While it’s a great problem for a small business to have, sometimes the workload simply becomes too much for one person to handle on their own. I recently hired my first employee as a solution to this very situation. His name is Charlie. Not to make the HR professionals cringe, but I hired this particular applicant because he was the cutest of the candidates. And he proved to be a great cuddler during his interview. So far he’s been a real asset to the business; however, he does have a tendency to nap on the job, stroll across the keyboard at crucial moments, and distract the boss with repeated and urgent requests to throw toy mice. I’ll deal with these items at his next performance review.
All kidding aside, if you’re not ready to hire an extra employee, but you occasionally need or want some extra help or collaboration, here are some options to consider.
Use Networking Groups to Outsource
Every community has these. You can join your local Chamber of Commerce, or a formal business networking group like BNI. Look around and see what opportunities exist in your community. You’ll meet people who work in other industries, and have skill sets different from your own. When you end up with more work than you can handle, you’ll know exactly who to talk to about out-sourcing various facets of your business. As small business owners, we tend to try to do it all ourselves. But you may reach a point where it’s time to consider hiring someone to do your bookkeeping, or marketing, or take care of some landscaping and maintenance chores that you don’t have time for. Having an established network of professionals across all disciplines will make it easier to find the help you need.
Build Your Own Network
Chances are you know some other folks who work in a similar industry to yours. Without giving away all your secrets, sharing ideas and asking for feedback from people who understand the kind of work you do can be a really good experience. I have a few people that I can call or email when I get stuck or need a second opinion. They are honest, helpful, and kind in their feedback. A couple of them have become mentors, having much more experience than I, and I value their input and interest immeasurably. Find some of these folks to collaborate with to keep your creativity flowing.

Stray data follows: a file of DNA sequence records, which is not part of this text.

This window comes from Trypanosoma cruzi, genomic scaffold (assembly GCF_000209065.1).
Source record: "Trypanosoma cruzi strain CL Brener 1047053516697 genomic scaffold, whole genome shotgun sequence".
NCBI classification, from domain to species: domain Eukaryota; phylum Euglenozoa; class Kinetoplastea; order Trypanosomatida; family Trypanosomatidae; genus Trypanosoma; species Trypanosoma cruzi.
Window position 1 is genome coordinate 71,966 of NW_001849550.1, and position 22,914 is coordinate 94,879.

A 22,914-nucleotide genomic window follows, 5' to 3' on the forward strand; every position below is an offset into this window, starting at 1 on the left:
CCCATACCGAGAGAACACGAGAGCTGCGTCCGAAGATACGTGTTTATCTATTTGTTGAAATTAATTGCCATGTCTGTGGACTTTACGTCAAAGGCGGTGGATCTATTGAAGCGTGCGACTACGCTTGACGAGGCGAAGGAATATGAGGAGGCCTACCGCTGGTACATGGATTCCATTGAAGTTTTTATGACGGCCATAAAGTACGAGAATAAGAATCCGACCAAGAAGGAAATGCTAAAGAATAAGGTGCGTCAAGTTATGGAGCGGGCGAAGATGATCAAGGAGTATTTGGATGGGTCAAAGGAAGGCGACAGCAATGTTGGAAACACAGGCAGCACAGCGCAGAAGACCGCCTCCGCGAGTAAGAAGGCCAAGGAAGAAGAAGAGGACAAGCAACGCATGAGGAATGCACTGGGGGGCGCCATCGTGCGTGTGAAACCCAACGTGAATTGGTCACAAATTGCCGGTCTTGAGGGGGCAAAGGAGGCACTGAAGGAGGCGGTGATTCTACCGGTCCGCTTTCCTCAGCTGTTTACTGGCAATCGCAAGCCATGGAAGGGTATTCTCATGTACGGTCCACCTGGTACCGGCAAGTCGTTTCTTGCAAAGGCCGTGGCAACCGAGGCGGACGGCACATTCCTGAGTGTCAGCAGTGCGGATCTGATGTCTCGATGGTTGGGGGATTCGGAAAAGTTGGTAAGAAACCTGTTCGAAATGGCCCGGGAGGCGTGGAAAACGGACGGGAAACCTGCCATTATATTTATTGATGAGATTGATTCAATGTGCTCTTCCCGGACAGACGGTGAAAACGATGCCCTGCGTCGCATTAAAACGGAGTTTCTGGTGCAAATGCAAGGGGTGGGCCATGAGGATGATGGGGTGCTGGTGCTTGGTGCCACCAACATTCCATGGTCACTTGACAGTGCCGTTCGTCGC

Schedule Some Face Time
I communicate with my clients almost 100% by email or phone. It works for me. But occasionally I find it really helpful to sit across the table from someone at a coffee shop and have a real conversation. Live and in person conversation has a different back and forth flow than electronic communication. Ideas have a different energy when you look in the eye of the person communicating them.
Social Media Crowd-Sourcing
When you work in an office environment with co-workers close by, it’s easy to ask for help when you get stuck on a project, or just need a second opinion. I’ve crowdsourced on Facebook on several occasions and found it to be extremely helpful. On social media, you get the added benefit of a diverse cross-section of folks, as opposed to co-workers who are in the industry and may already be familiar with your project. I’ve held informal focus groups to select the most suitable logo out of several options. I’ve tossed out a troubling phrase in a section of copy and asked for better ways to say the same thing. With your client’s privacy in mind, crowdsourcing is a helpful and productive way to not feel quite so alone in your small business endeavour.
Of course, if none of these options appeal to you, Charlie highly recommends adopting an animal from a local shelter. A furry friend is great company if you’re working long hours on your own!